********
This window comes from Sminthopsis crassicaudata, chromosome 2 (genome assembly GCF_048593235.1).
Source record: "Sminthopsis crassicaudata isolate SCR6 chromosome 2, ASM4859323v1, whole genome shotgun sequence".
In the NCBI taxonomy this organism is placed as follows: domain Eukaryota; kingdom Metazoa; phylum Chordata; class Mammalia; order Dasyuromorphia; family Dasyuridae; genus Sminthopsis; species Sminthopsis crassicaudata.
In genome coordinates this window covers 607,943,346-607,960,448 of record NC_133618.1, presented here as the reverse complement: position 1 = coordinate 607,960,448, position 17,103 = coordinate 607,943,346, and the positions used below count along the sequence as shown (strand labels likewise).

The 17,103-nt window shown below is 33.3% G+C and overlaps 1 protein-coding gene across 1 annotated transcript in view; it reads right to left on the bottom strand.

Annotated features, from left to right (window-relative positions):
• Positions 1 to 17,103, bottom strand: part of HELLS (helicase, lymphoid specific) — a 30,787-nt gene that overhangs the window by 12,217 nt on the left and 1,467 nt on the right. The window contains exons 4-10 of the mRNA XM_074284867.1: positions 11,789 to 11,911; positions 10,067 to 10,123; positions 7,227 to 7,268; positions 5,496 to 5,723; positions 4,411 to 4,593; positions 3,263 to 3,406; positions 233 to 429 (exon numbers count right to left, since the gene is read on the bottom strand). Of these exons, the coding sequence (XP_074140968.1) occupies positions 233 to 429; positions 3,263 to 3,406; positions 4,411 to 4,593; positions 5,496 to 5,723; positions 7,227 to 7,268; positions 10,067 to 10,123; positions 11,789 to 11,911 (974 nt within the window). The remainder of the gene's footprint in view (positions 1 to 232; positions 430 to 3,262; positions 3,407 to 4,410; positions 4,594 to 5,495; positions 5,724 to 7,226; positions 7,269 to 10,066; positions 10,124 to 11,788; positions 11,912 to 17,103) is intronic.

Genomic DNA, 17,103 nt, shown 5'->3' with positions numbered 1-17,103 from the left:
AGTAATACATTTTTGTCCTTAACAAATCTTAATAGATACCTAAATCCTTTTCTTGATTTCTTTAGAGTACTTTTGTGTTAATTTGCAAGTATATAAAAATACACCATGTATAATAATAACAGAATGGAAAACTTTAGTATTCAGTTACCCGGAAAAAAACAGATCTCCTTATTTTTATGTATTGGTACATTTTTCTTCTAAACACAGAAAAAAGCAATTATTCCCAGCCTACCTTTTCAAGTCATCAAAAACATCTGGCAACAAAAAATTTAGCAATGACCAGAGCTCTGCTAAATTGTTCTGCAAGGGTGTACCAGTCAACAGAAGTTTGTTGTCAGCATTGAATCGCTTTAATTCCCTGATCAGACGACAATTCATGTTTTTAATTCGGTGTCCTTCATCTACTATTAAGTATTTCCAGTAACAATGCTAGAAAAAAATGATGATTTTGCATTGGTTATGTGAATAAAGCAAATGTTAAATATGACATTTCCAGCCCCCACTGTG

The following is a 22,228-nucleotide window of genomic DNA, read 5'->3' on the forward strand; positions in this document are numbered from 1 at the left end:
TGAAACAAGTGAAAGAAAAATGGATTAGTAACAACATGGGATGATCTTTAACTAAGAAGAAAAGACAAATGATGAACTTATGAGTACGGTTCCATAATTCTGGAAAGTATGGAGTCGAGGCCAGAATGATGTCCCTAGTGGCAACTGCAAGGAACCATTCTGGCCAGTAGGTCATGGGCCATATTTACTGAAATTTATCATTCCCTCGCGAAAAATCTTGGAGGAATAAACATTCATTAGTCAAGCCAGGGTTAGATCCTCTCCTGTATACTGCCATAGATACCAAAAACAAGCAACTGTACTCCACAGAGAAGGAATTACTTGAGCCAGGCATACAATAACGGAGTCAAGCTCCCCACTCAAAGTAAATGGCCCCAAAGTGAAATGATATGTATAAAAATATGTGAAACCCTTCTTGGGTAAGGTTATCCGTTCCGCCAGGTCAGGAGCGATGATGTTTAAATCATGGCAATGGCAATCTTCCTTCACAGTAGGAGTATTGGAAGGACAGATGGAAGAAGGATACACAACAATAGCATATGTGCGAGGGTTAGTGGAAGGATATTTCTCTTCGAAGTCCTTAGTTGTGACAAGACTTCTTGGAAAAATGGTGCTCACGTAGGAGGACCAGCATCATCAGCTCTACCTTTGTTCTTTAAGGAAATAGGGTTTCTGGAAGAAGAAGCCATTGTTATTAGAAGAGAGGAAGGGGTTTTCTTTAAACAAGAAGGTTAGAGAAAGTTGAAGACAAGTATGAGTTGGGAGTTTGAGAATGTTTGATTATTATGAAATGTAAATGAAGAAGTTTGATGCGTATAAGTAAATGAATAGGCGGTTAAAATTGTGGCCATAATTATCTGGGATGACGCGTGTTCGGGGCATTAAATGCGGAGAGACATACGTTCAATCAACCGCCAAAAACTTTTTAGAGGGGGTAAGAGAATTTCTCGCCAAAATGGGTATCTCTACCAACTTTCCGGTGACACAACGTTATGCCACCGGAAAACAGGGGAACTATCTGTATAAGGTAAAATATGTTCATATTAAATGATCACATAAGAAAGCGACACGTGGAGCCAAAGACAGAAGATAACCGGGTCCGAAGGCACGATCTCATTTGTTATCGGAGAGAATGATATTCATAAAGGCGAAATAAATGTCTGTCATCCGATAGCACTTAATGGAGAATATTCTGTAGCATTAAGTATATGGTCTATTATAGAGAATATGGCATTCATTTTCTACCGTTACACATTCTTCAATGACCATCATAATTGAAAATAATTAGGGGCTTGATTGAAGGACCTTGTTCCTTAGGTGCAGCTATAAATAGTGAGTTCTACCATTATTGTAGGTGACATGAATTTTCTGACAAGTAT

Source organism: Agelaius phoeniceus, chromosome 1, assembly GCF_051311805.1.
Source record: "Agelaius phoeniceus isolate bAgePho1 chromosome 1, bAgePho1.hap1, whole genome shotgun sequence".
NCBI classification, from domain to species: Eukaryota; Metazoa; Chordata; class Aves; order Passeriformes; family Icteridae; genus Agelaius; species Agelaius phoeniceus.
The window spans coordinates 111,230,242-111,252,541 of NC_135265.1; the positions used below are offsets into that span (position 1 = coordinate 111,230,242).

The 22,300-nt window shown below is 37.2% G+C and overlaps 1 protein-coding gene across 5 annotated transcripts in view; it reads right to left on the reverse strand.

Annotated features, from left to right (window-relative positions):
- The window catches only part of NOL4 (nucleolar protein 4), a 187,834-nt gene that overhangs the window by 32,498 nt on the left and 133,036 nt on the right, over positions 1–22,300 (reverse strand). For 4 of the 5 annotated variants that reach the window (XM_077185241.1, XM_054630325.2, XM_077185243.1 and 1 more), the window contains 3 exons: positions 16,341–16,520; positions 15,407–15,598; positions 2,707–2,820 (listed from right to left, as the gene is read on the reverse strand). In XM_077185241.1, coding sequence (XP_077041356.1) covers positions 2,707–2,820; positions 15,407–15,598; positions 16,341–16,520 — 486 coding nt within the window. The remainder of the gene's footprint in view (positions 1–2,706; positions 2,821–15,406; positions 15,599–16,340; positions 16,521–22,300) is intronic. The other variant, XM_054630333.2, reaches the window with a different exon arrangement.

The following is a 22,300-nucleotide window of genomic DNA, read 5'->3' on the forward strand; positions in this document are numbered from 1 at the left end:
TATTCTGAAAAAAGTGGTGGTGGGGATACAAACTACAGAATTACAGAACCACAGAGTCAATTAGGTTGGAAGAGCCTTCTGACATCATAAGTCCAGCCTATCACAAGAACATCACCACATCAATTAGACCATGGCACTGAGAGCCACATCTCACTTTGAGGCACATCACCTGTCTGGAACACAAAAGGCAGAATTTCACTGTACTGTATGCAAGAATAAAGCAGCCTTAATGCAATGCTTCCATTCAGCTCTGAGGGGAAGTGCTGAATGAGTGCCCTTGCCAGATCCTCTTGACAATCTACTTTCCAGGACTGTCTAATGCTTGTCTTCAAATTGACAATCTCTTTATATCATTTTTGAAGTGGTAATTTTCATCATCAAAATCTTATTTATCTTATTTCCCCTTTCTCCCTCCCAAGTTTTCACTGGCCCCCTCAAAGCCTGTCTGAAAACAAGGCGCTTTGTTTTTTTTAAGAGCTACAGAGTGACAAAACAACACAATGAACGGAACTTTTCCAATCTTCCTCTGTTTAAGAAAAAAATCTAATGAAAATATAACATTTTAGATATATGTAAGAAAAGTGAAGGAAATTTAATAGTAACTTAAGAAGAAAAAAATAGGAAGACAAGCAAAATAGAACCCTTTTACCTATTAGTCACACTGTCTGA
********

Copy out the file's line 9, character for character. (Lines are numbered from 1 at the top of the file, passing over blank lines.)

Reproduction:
AGTAATACATTTTTGTCCTTAACAAATCTTAATAGATACCTAAATCCTTTTCTTGATTTCTTTAGAGTACTTTTGTGTTAATTTGCAAGTATATAAAAATACACCATGTATAATAATAACAGAATGGAAAACTTTAGTATTCAGTTACCCGGAAAAAAACAGATCTCCTTATTTTTATGTATTGGTACATTTTTCTTCTAAACACAGAAAAAAGCAATTATTCCCAGCCTACCTTTTCAAGTCATCAAAAACATCTGGCAACAAAAAATTTAGCAATGACCAGAGCTCTGCTAAATTGTTCTGCAAGGGTGTACCAGTCAACAGAAGTTTGTTGTCAGCATTGAATCGCTTTAATTCCCTGATCAGACGACAATTCATGTTTTTAATTCGGTGTCCTTCATCTACTATTAAGTATTTCCAGTAACAATGCTAGAAAAAAATGATGATTTTGCATTGGTTATGTGAATAAAGCAAATGTTAAATATGACATTTCCAGCCCCCACTGTG